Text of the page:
- The Hobbit: The Battle of the Five Armies
In keeping with the rest of the trilogy, Peter Jackson's final instalment in The Hobbit trilogy blows mainly cold and leaves you wishing you'd been watching his first foray into Middle Earth. But the film isn't devoid of merit.
I don’t think many people would doubt the sincerity of Peter Jackson. I’m sure he was genuine when he went about squeezing three films, each with a running time of a over two hours, out of a 300 page novel (and some appendices). But there must have been a point when he asked himself a) is this possible? and b) if yes, what’s the point? The trouble is that the only people who would answer those questions for him would have had a vested interested in making sure as many films were made as possible. Producers, special effects companies, national tourist boards, and of course the studios backing the project. (“What’s that Pete, you’re thinking of cramming in a bunch of appendix stuff and the like, thus stretching it all out to three films? Will they be like the other three films you did that made us a shit tonne of money? Can you put a Tim from ‘The Office’ in it? Oh you have? Carry on then.”)
And yet even as I get snarky about the whole thing (don’t get me started on the 3D. Fine! It was blurry and unnecessary but for one fight involving a flail on some ice, and even then it wasn’t all that), when the lights went down and the music soared through the cinema, I couldn’t help but get swept up. A great big orchestral score over some epic vistas can really buy you some time and goodwill, just ask George Lucas. I felt a smile forming on my face, as though I could will the film into something I’d enjoy, or will myself into enjoying it.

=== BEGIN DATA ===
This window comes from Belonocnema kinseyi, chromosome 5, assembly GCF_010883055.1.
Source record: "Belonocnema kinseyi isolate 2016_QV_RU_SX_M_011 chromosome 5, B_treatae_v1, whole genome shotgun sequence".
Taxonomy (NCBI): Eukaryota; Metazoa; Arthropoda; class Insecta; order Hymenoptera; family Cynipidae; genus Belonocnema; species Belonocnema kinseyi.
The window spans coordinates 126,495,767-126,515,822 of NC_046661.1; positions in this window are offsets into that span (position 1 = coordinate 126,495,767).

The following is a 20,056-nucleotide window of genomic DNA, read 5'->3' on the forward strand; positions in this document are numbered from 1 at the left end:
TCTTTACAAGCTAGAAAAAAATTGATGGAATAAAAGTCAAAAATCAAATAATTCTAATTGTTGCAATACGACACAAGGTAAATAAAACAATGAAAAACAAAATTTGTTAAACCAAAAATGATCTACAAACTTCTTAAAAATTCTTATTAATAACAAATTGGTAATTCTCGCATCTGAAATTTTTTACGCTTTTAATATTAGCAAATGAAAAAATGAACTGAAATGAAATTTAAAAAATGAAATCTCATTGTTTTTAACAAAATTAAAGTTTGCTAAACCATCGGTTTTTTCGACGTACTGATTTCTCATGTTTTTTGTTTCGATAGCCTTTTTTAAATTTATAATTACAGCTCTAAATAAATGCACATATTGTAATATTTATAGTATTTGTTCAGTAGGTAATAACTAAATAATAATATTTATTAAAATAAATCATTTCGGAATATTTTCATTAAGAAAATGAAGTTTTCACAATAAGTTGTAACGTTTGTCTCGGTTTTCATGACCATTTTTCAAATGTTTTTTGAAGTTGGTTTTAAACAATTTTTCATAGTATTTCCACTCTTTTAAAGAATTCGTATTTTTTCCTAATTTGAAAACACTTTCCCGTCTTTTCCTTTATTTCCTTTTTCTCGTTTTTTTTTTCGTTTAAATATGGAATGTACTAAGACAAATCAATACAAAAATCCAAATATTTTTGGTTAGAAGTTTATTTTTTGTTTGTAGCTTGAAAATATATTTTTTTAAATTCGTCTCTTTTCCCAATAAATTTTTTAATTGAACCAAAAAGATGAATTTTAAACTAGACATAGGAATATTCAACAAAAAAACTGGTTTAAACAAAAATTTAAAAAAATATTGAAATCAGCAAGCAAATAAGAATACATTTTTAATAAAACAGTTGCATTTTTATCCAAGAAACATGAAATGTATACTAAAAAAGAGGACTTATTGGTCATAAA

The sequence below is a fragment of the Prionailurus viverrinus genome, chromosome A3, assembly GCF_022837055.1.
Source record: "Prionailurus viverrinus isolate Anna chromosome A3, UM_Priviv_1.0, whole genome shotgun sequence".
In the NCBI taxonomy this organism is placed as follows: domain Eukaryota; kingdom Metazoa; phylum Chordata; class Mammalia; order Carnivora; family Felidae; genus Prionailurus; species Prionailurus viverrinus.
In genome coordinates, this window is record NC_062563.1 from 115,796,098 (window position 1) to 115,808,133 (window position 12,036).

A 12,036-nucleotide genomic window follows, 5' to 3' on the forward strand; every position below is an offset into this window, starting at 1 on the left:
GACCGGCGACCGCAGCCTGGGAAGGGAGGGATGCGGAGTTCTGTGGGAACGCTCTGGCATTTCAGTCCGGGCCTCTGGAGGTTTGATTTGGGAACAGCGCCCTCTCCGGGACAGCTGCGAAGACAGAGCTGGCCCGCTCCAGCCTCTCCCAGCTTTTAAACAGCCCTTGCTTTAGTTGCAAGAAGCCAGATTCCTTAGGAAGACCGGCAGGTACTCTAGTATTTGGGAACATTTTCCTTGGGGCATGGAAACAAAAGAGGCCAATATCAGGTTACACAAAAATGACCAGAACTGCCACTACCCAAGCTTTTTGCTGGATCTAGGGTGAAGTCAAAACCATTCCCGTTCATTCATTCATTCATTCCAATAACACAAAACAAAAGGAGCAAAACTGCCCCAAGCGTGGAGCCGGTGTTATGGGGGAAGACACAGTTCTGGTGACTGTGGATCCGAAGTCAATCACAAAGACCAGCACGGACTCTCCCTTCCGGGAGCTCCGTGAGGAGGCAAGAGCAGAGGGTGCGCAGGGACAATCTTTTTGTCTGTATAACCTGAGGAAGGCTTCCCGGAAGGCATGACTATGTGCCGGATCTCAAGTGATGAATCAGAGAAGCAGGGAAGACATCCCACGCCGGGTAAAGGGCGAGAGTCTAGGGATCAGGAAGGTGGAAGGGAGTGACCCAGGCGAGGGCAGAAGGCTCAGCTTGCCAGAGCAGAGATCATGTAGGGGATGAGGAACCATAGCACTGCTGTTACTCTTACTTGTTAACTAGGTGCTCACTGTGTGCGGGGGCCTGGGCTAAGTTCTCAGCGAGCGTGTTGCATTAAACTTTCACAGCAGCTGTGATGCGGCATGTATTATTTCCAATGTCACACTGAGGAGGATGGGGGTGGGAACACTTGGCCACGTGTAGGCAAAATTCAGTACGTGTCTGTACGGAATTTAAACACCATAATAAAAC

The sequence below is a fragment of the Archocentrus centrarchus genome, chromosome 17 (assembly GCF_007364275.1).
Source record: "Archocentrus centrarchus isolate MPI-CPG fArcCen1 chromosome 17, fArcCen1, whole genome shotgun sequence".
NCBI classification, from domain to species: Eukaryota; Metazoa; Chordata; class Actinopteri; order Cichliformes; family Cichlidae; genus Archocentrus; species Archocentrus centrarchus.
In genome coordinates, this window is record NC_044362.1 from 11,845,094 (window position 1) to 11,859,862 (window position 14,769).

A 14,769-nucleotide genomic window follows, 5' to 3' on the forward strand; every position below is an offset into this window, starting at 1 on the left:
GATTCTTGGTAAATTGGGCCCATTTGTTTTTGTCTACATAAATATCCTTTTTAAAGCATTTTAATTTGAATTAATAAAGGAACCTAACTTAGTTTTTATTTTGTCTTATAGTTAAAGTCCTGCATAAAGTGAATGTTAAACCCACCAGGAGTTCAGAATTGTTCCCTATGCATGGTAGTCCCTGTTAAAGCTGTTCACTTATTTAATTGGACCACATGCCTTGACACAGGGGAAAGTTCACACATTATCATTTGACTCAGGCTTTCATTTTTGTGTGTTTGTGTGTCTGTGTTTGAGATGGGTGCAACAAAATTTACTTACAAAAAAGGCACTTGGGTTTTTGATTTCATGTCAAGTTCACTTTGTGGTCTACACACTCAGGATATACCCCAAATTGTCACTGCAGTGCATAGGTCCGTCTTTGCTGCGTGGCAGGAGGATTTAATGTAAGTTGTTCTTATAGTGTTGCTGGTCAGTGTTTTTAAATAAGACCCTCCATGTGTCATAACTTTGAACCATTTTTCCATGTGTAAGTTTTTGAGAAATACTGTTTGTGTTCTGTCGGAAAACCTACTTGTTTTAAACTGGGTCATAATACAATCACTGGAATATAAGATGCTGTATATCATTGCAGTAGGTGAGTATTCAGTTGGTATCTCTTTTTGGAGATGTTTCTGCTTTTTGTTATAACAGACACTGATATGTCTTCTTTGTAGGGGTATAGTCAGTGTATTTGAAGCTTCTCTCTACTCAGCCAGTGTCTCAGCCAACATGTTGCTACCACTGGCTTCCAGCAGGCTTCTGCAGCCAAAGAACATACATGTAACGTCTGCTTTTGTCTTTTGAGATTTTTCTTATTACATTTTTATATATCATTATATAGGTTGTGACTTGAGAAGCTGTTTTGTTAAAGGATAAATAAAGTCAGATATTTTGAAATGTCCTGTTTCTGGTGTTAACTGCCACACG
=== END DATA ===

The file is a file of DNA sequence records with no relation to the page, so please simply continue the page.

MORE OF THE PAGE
It turns out The Hobbit: The Battle of the Five Armies has things to enjoy . Enough of the main cast give solid performances, although there is a fair amount of Fantasy-genre acting and dialogue. Despite hamming it up a bit, Martin Freeman is great and the film suffers from not keeping him at the heart of the film more. But then this was always going to be a problem when the whole film is one massive fisticuffs, and your emotional core is a Hobbit who can’t really throw down. This means Bilbo spends the majority of the film unconscious; knocked out just long enough to miss all the nasty gouging but comes-to at the battle’s conclusion. There’s also some bits before where Bilbo runs along battlements shouting, “Gandalf! Look some people over there are going over there to fight.” and then, “Gandalf! Now some other people over there are going over there to fight.” followed by some intense spectating. OK, I’m being a tad facetious here but that’s only because there’s a promising section before the massive battle that is thrown out so that we can move on to the skull crunching as soon as possible. I’m referring to Thorin’s brief flirtation with madness, bought about by a recent acquisition of a lifetime’s supply of gold. This is called a theme. All good stories have them. Here the film goes a bit abstract but then, not long after, Thorin’s back to being a goodie-hero-dwarf again, which means his storyline’s resolution doesn’t have the emotion impact it should. I just wish someone had thought, “Hey – we’ve got plenty of time for colouring in arrows hurtling into orcs on our computer, shall we do some horror-laden stuff about greed instead?” But no.